Andrew Dys

Preacher still inspires others on the march

Note: This article was first published in September 2007

If a preacher named Robert Toatley were alive today, he would have just come home after at least two days on the road. He would have been tired. His feet would have hurt, and his voice would have been hoarse.

He would have come from Jena, La., after marching for fair justice for all Americans, said his widow, Juanita.

"My husband didn't sit still when there was someone who needed him," Juanita Toatley said Friday. "He would have been in Louisiana, and he would have taken people with him from Rock Hill, too."

After he got home today, if he were alive, Robert Toatley likely would have put on a dark suit and blue tie to go with the snow-white shirt -- because his fraternity was blue and white -- and applauded as three teens just like he was so many years ago found out they had scholarship money to go to college.

The Rev. Robert Toatley, one of the most influential civil rights activists in Rock Hill history, marched in Washington in 1963 to hear Martin Luther King Jr. speak, then brought the message back to Rock Hill. Before that, he marched to end segregated buses in Rock Hill and marched to help the Friendship Nine. He organized protests and marched to end segregated Rock Hill schools in later years.

He put his family's safety on the line when he sent his son as one of a handful of black children to first integrate the schools.

He marched to the elections office to run for Rock Hill City Council when no black before him had ever tried. He marched for equality until he was too sick to walk.

Today is 10 years since the Rev. Robert Toatley died at age 75. But tonight, like every year since 1995, a college scholarship in his name of more than $1,000 will be given out to a student from each of the Rock Hill high schools.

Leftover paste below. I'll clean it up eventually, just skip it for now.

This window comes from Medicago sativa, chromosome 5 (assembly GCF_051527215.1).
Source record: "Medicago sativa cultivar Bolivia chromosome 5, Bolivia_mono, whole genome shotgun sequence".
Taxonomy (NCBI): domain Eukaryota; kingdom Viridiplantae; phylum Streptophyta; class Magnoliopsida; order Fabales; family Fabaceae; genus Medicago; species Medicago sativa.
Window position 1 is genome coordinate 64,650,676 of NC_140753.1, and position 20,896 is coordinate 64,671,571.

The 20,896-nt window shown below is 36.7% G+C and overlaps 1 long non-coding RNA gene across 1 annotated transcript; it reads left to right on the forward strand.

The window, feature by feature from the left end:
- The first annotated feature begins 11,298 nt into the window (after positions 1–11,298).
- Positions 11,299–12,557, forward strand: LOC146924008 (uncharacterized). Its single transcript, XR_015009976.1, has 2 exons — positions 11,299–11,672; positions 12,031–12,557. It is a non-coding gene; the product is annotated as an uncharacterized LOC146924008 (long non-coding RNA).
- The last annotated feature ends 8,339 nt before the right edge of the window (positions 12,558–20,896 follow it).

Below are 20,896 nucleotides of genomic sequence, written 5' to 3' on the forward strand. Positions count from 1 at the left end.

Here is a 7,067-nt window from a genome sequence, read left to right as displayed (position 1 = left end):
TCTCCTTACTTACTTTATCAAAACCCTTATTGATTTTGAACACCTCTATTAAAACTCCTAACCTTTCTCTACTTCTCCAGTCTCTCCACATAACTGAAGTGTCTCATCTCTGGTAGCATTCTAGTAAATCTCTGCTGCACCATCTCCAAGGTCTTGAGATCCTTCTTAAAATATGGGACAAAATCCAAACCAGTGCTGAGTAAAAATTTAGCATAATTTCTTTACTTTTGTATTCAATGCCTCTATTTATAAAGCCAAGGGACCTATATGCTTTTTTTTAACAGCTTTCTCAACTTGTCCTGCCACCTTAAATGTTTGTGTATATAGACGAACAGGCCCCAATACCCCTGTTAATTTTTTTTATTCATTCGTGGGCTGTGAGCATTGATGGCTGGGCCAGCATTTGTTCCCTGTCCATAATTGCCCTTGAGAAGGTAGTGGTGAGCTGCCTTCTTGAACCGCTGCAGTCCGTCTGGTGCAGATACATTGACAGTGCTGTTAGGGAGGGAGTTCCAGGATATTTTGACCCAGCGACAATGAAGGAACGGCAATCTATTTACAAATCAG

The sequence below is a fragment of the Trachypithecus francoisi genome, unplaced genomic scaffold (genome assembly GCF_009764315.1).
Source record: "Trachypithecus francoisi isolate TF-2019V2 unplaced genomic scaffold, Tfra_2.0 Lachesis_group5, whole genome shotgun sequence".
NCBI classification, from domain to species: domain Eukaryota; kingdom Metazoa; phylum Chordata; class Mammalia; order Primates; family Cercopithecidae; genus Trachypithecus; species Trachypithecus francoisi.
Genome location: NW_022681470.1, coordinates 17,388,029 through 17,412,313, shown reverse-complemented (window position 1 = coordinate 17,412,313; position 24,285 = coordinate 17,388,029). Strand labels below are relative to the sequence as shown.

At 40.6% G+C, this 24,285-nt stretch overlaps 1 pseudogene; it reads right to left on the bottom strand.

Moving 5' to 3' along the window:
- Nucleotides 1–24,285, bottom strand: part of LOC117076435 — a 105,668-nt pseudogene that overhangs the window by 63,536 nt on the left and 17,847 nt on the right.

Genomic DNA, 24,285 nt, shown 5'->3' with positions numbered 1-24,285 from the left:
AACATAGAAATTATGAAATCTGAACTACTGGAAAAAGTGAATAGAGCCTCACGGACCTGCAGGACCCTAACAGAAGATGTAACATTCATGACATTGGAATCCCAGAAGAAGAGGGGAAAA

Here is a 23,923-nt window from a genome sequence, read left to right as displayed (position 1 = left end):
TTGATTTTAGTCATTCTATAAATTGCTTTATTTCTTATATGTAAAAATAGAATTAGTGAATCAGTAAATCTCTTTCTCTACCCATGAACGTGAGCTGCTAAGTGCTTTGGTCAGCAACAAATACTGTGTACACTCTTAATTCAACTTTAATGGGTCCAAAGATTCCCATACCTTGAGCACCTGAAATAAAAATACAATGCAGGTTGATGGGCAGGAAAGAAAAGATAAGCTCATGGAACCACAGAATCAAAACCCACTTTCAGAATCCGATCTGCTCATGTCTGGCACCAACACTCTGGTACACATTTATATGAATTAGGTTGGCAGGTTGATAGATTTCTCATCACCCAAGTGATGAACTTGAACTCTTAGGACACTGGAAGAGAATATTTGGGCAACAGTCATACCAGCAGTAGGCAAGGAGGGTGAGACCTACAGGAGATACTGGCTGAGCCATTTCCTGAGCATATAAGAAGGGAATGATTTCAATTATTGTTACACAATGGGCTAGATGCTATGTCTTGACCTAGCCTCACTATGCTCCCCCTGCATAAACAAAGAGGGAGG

There is no requirement of what those winners look like. The only requirements are what Toatley was himself: a student with excellent grades who needed the money.

Toatley worked as a barber and other jobs to put himself through school. He had no scholarships.

The Toatley scholarship is kept running by the Phi Beta Sigma fraternity, the same brotherhood Toatley belonged to. Toatley's selflessness and devotion to serving "under-represented people" is one of legacies, said James White, an assistant principal at Gold Hill Middle School. White, a brother with the fraternity, has helped with the program for years.

The Sigmas, locally and nationally, have mentoring programs for young men. The chapter at Winthrop University has been around for 20 years, helping young men that might be the future Robert Toatley. The local chapter made up of area alumni from many schools organizes the Toatley scholarship, White said.

Like the man himself, the Toatley scholarship is a testament to giving. Before Rock Hill had three high schools, there were two scholarships, one for each school. Now there are three, one for each school. All the money comes from tickets sold for an annual ball like the one tonight at the Ramada Inn on Cherry Road, an advertising book for the banquet, and donations, White said.

Before Toatley's death, the scholarship was one of the most important parts of his life, Juanita Toatley said. In the years since, she has gone to each banquet. She has worn blue and white. Juanita Toatley will put on the blue and white formal dress tonight and she will see another group of three people realize the dreams her husband fought for, on streets and in pulpits and in classrooms.

"He helped to organize the scholarship and he loved to see students get opportunities," she said. "That was his life. He wanted everyone to have a chance."

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